Here I’m linking a session to the engine and intializing it. From now on, I can totally ignore the engine and let the session do all of the communication work for me.
Using the session
There are four major session methods that I have used so far: query, add, flush, and commit. As the name suggests, the query method allows you to query the database, letting SQLalchemy write the SELECT statements for you. It returns a query object, which can be updated or refined in future calls. Here is an example from my code:
id = session.query(Restaurant).filter(Restaurant.restaurant_id == val) id = session.query(id.exists()).scalar()
I will talk more about the table classes in my next post, but for now,
know that Restaurant is a class I created for generating and
interacting with a table of restaurants in Yelp. Here I am querying
the restaurant database for all restaurants where the restaurant_id is
equal to a specific value. I assign this query to
id so that I can
refine this query. Using
scalar(), I am turning this
query into an EXISTS query, and I’m assigning the output (1 or
The other three methods are related to the “session version control” I
mentioned before. The version control analogy breaks down fairly
quickly, since you can’t check out old commits or branch, but I found
it to be a useful analogy for distinguishing the different session
methods. If I run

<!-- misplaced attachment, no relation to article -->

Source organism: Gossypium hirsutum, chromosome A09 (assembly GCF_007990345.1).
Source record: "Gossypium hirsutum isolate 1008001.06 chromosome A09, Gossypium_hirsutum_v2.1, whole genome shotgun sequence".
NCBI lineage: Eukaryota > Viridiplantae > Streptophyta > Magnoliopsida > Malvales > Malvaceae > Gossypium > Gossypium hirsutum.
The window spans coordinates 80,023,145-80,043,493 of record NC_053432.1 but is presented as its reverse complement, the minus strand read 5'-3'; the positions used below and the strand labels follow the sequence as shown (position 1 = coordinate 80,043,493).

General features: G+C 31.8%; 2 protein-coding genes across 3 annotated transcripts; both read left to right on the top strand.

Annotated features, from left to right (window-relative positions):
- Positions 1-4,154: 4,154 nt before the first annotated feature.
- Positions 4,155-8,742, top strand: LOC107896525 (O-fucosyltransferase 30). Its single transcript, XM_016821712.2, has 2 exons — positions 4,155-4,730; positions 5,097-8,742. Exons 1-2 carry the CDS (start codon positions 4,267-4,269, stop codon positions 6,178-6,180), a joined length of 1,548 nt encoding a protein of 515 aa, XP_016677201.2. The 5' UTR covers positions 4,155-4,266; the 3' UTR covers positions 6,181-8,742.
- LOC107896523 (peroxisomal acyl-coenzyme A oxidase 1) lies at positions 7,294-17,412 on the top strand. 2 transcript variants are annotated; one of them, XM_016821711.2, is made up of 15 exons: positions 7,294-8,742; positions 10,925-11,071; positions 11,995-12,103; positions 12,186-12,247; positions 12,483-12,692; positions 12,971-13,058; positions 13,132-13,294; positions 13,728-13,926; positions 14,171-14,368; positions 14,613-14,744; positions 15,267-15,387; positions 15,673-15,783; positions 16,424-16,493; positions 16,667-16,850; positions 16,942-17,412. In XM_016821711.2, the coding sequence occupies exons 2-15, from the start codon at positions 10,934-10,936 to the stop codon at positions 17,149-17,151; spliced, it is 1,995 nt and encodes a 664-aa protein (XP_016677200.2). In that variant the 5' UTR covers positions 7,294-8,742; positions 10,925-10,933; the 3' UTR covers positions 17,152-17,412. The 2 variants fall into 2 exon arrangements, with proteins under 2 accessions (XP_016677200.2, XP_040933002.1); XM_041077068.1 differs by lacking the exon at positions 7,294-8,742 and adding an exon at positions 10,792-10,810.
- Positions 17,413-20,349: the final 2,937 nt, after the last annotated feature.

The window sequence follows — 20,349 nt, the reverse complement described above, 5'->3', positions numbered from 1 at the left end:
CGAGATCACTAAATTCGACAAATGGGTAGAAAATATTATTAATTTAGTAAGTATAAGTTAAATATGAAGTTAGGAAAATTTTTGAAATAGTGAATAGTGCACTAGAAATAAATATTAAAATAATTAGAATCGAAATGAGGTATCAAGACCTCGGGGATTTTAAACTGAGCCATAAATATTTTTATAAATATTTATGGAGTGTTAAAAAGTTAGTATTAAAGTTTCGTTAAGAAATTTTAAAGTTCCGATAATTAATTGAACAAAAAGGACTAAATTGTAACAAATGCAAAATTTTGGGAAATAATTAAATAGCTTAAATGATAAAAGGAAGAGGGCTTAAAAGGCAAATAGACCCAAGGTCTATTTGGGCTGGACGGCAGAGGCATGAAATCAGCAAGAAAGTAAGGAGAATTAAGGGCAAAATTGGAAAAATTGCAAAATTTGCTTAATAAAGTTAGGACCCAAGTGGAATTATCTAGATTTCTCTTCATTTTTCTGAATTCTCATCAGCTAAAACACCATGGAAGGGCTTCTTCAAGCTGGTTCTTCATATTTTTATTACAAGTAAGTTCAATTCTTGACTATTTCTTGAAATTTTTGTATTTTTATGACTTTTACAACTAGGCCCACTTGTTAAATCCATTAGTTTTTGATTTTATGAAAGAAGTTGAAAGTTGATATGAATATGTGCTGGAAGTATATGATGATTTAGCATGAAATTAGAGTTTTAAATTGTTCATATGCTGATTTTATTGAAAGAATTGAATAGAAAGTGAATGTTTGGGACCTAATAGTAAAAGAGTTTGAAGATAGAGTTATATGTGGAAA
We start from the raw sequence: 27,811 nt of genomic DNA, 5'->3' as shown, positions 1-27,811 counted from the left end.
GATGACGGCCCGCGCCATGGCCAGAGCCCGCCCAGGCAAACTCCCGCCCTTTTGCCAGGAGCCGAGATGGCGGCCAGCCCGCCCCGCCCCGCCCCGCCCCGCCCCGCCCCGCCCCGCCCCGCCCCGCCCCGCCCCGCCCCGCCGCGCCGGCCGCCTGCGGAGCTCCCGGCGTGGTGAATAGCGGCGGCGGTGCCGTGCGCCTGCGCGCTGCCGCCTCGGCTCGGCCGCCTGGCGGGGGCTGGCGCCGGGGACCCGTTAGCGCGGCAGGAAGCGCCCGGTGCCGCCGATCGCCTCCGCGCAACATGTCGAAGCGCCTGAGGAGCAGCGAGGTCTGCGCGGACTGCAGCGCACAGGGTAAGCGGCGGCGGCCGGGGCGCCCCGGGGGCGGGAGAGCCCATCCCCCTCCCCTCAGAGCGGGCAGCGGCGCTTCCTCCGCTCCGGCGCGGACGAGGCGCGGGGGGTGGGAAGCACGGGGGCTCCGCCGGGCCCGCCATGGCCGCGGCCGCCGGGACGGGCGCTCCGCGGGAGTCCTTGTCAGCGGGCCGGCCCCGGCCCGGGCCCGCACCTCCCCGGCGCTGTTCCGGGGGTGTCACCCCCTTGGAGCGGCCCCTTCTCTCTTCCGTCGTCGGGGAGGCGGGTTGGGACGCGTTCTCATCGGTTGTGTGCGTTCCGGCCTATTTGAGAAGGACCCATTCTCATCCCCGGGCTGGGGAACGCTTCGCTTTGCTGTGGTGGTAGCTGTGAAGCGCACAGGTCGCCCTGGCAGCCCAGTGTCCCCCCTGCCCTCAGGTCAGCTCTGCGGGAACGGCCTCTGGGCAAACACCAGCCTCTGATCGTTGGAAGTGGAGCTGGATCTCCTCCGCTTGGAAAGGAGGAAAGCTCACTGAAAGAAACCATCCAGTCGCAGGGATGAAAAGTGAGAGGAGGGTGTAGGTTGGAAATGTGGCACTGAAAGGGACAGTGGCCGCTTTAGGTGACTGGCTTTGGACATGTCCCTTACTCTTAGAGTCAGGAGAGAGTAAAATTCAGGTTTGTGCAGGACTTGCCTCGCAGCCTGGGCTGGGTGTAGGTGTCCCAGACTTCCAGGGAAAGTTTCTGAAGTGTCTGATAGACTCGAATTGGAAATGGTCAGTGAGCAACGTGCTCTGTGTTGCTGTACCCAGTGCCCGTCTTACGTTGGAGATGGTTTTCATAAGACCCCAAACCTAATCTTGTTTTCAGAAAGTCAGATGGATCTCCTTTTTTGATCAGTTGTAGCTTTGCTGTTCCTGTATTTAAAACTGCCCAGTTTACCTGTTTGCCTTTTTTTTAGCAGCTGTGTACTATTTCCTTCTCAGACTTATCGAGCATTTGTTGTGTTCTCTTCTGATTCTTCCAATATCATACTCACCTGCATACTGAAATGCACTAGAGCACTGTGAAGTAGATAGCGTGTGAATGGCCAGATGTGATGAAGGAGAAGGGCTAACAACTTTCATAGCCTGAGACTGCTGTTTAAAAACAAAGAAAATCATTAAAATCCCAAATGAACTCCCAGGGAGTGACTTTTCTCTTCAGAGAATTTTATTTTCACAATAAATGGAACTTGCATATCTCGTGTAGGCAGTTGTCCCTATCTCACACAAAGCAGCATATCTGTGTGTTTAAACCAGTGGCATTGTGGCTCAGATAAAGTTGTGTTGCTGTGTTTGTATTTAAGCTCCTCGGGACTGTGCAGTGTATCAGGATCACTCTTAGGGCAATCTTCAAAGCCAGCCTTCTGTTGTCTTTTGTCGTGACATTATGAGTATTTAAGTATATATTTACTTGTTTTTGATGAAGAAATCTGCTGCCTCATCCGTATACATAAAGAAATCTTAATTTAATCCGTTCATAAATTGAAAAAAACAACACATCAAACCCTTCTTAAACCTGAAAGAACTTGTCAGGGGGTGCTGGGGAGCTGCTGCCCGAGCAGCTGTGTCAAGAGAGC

session.add(myrestaurant), I am creating
the SQL to add the object myrestaurant (an instance of class
Restaurant) to my table. SQLalchemy stores this as a pending statment,
but does not run it yet. I think of this like staging changes using
git add. This is nice because you can update the SQL if you need to,
or you can get rid of pending changes using
that these changes are pending on the SQLalchemy side; your database
of choice has not seen your SQL at all.
Flushing a session sends all pending changes to the database, but does
not run them. This means that the changes are still pending, but are
now pending on the database side. It’s not exactly equivalent, but I
consider this similar to
git commit, where you are submitting
changes, but others on the project can’t see the effects yet. You can
flush a session yourself using
Finally, committing a session is similar to a
git push, in that it
updates the database to reflect all of the changes you’ve made on the
SQLalchemy side. When you use
session.commit(), your SQL commands
are finally run on the database side. This means that your changes
will be permanently made. One thing to note is that committing
automatically flushes any pending changes, so you may not actually
need to flush changes yourself.
It’s not necessarily intuitive to know when to flush or commit a session. My goal is to try to commit sensible chunks at once: if I’m inserting a bunch of lines, to send one commit for those; if I’m deleting lines and then querying the database, to explicitly commit before the query. If you query a session, it will flush anything pending first, but I find that it’s easier to understand what you are querying if you make it explicit in your code.
In Part 2, I’ll discuss how to set up classes for working with your tables, and how to create, add to, and query these tables using the architecture you’ve set up.